Uncle Robinson by Jules Verne Charter 19

During the following two weeks Clifton was not able to undertake his important excursion. Various domestic occupations required the services of everyone in the grotto. The question of clothing was first among others. They would need animal skins to take the place of fabrics. So they conducted additional seal hunts. Uncle was able to kill another half dozen, but soon these amphibians, becoming very defiant, abandoned the islet and they had to give that up.

Fortunately the seals were replaced by another group of animals. A dozen of them fell under the children's arrows during the 18th and 19th of May. These were foxes of a long eared species, with a gray yellow coat of fur, a little larger than the ordinary fox. This encounter was advantageous to the pantry reserve. Mrs. Clifton was satisfied. Uncle was enchanted. It seemed there was no longer anything left to wish for in this world. However, when Clifton asked him if he wanted anything else:

"Yes," he replied. But he would not say what it was.

When these indoor tasks were completed, Mr. Clifton was completely occupied with exploring the land, to finally know if fate had thrown them on an island or on a continent. They decided then to undertake an expedition to the interior with the double goal of determining the layout of the land and to examine its natural riches. On this subject, Uncle Robinson had an excellent idea.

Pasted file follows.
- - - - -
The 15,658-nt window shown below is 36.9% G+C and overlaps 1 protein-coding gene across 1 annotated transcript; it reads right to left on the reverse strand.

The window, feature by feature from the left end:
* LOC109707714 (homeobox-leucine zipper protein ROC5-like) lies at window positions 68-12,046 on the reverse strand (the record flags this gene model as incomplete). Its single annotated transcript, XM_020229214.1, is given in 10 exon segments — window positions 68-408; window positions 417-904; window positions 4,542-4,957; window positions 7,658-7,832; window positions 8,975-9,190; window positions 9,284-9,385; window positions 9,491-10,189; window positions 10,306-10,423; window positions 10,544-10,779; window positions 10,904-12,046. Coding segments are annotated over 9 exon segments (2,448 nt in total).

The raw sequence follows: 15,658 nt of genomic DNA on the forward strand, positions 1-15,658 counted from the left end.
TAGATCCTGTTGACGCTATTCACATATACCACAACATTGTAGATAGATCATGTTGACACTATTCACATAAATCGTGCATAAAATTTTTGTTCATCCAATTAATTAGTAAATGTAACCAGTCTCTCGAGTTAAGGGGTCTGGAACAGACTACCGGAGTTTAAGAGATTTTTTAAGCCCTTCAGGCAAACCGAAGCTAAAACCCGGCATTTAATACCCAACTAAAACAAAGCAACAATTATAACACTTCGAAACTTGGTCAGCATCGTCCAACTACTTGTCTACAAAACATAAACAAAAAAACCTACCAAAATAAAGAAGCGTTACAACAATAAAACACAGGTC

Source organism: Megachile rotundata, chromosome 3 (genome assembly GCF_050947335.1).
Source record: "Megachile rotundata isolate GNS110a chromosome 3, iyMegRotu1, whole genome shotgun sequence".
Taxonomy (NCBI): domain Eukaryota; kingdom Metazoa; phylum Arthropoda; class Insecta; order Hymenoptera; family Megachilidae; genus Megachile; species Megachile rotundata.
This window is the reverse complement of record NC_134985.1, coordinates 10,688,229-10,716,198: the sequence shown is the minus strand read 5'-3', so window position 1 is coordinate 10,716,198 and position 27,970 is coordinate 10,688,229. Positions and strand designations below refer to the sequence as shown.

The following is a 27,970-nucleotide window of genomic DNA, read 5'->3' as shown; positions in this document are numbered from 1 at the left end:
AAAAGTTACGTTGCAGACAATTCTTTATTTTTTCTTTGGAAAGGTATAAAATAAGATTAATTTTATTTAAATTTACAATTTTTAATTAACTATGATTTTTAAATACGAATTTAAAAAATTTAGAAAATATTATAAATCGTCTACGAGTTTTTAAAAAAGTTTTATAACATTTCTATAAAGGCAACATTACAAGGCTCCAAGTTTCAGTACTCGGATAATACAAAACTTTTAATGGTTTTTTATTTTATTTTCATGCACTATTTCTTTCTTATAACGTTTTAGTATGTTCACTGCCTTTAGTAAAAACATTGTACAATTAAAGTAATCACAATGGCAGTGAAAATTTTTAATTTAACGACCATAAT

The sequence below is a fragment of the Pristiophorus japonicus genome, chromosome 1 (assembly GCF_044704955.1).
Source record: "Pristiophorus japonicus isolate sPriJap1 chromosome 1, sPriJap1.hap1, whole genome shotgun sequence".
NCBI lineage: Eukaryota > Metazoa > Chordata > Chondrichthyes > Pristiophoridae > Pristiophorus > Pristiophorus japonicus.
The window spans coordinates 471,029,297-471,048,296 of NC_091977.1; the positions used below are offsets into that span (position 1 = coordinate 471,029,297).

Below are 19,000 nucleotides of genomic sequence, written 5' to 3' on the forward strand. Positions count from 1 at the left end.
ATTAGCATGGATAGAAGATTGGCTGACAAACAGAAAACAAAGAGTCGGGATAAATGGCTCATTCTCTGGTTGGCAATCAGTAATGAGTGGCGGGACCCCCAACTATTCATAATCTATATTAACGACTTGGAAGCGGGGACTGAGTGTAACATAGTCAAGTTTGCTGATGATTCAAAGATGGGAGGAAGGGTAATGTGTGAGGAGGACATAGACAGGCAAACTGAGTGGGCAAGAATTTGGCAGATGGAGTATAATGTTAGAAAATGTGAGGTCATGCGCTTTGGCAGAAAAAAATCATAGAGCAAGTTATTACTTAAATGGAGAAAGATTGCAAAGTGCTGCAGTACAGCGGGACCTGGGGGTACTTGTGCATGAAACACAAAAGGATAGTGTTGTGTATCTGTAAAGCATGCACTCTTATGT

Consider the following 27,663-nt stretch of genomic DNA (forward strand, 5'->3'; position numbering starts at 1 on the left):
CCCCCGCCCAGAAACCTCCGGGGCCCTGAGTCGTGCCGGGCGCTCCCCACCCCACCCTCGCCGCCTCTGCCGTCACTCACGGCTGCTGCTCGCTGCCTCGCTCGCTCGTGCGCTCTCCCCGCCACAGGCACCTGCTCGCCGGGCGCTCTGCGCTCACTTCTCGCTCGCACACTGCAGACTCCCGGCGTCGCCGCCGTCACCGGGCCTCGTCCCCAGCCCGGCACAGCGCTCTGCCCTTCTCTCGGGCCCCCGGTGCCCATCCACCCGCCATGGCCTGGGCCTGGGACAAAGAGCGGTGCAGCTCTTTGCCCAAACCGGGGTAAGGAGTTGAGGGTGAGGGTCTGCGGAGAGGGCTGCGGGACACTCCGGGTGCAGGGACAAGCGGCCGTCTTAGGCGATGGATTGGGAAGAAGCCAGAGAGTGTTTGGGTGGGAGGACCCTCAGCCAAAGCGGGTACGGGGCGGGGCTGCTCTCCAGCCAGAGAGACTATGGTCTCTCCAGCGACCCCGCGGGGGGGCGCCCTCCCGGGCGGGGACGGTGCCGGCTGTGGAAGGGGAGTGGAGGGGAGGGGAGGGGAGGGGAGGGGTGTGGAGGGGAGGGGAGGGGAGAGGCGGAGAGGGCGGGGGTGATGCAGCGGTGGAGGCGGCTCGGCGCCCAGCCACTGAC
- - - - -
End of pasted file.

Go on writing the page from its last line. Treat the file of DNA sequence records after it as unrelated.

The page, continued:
"We would like," he said, "to go inland. Well then, why not profit from the watercourse that nature has given us? Let's go up the river in our boat. We'll go as far as it's navigable and when it can no longer transport us we'll go on foot. Then we can make use of the boat on our return."

This plan was adopted. There remained only one important question to resolve. Who should take part in the expedition? Leaving Mrs. Clifton alone in the grotto was opposed by her husband even though she was willing to pass a night or two alone with her young daughter. Marc knew that he would be sorry to be left out of the expedition but he generously offered to remain at the grotto. They could see what the sacrifice would cost the lad.